That same year Rouquier experienced the adventure of shooting a feature length fiction once more with "S.O.S. Noronha," a movie inspired by a true story-a radio control station off the Brazilian coast was attacked by convicts while French aviator Mermoz attempted to fly from Natal to Dakar with postal mail.

In 1957, Rouquier lent his voice to a movie by Chris Marker, "Lettre de Sibérie."

In 1958, he shot "Une Belle Peur," a movie about the prevention of childhood accidents, and "Le Bouclier," his third short about prevention and safety.

In Canada he shot "Le Notaire au Trois Pistoles," then in 1963 "Sire le Roy n'a plus rien dit."

From 1960 to 1965, Rouquier shot several movies commissioned by various ministries and public agencies, both in France and in Africa.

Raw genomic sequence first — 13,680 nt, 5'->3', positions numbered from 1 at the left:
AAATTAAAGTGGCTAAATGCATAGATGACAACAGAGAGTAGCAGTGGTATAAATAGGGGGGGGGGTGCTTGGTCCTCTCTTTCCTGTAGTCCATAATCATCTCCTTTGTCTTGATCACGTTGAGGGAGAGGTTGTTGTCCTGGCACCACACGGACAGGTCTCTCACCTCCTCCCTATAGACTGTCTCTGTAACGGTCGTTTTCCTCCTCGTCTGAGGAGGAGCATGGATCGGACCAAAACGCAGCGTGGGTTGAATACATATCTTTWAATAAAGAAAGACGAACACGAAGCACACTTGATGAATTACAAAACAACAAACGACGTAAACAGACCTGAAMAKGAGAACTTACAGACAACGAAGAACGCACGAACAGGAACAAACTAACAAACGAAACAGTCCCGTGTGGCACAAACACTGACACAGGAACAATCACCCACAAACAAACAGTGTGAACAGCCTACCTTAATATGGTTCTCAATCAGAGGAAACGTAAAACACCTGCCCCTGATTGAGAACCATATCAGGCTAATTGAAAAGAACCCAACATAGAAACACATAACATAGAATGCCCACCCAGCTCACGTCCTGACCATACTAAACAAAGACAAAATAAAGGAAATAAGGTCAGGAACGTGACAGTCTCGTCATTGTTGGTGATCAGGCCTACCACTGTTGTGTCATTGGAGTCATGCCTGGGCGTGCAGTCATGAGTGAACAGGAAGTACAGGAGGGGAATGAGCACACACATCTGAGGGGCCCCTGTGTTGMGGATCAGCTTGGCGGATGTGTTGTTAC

He finally appeared several times before the camera, playing the part of Voltaire in the movie "Mandrin" by J.P. Le Chanois and the doctor in "Nous n'irons plus au Bois" by G. Dumoulin.

In 1967, he appeared as Mathieu, the main caracter in "Pitchi Poi," a movie adapted from a book by François Billetdoux, broadcast in Eurovision in 17 European countries.

In 1968, he was Jeff in a movie by Jean Herman with Alain Delon, and he was the public prosecutor in the movie "Z" by Costa-Gavras. In 1972 he played the part of painter Battestini in "Le Secret des Flamands." Several years later, he played the role of another painter in Pierre Lary's "Léonard de Vinci."

In 1981, Rouquier played two characters-the role of Father Pivel in a television sitcom, then the role of a glassmaker in "L'Amour Nu" by Yannick Bellon.

In the years 1972-73, he produced the sitcom "Les Saisons et les Jours" for France's second television channel.

In 1976, he directed "Le Maréchal Ferrant," a documentary awarded the César du Court-Métrage du Documentaire.

And finally, in 1982, Rouquier directed "38 Ans Après," fulfilling his old dream of giving a sequel to "Farrebique." The movie was released as "Biquefarre.". It was awarded the special grand prize of the jury at the Venice festival in 1983.

Georges Rouquier died in Paris on December 19, 1989 at the age of 80.

 Maria Rouquier Signorini